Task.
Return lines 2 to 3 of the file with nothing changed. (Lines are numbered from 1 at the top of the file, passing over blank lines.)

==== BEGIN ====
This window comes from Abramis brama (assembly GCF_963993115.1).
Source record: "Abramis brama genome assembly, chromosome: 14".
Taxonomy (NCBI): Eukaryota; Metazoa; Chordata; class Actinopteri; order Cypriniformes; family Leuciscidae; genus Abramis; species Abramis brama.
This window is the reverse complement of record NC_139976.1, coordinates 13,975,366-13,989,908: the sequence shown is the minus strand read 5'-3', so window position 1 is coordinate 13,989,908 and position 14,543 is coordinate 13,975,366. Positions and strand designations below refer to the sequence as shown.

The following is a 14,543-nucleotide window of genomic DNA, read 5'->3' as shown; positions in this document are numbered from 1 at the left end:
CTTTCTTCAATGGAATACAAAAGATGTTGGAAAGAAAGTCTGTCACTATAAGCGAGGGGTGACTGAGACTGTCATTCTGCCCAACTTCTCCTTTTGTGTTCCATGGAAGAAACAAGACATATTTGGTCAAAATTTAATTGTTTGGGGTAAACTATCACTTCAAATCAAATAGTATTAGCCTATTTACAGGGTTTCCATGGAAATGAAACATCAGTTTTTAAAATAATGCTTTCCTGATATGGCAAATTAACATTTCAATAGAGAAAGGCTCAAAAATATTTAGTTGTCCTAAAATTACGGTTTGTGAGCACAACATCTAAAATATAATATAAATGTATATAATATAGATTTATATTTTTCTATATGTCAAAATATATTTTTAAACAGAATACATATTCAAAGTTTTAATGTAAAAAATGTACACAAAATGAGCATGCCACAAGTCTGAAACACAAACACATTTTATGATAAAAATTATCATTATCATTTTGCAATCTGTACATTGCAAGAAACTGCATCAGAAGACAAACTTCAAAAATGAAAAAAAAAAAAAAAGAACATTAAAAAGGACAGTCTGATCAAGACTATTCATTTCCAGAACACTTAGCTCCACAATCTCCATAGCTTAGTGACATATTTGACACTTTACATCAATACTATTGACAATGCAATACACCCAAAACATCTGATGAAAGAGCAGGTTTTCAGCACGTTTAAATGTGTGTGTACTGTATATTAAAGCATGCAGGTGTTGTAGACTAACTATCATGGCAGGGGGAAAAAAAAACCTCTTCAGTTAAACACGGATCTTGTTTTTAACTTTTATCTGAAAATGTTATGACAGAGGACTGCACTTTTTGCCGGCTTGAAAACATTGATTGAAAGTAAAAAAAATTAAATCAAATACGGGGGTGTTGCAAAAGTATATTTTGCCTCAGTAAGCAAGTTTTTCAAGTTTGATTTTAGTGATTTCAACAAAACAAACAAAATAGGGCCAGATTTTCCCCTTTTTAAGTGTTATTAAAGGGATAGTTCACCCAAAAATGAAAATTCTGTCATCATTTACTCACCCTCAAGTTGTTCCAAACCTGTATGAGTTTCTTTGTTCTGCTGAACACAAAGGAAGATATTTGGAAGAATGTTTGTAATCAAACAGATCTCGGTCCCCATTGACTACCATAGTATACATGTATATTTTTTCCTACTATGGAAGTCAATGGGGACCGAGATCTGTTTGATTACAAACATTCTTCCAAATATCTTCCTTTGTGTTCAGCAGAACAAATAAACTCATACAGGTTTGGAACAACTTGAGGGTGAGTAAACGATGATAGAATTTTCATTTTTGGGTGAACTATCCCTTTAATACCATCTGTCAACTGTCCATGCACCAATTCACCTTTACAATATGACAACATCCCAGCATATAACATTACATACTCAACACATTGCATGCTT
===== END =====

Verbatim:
Source record: "Abramis brama genome assembly, chromosome: 14".
Taxonomy (NCBI): Eukaryota; Metazoa; Chordata; class Actinopteri; order Cypriniformes; family Leuciscidae; genus Abramis; species Abramis brama.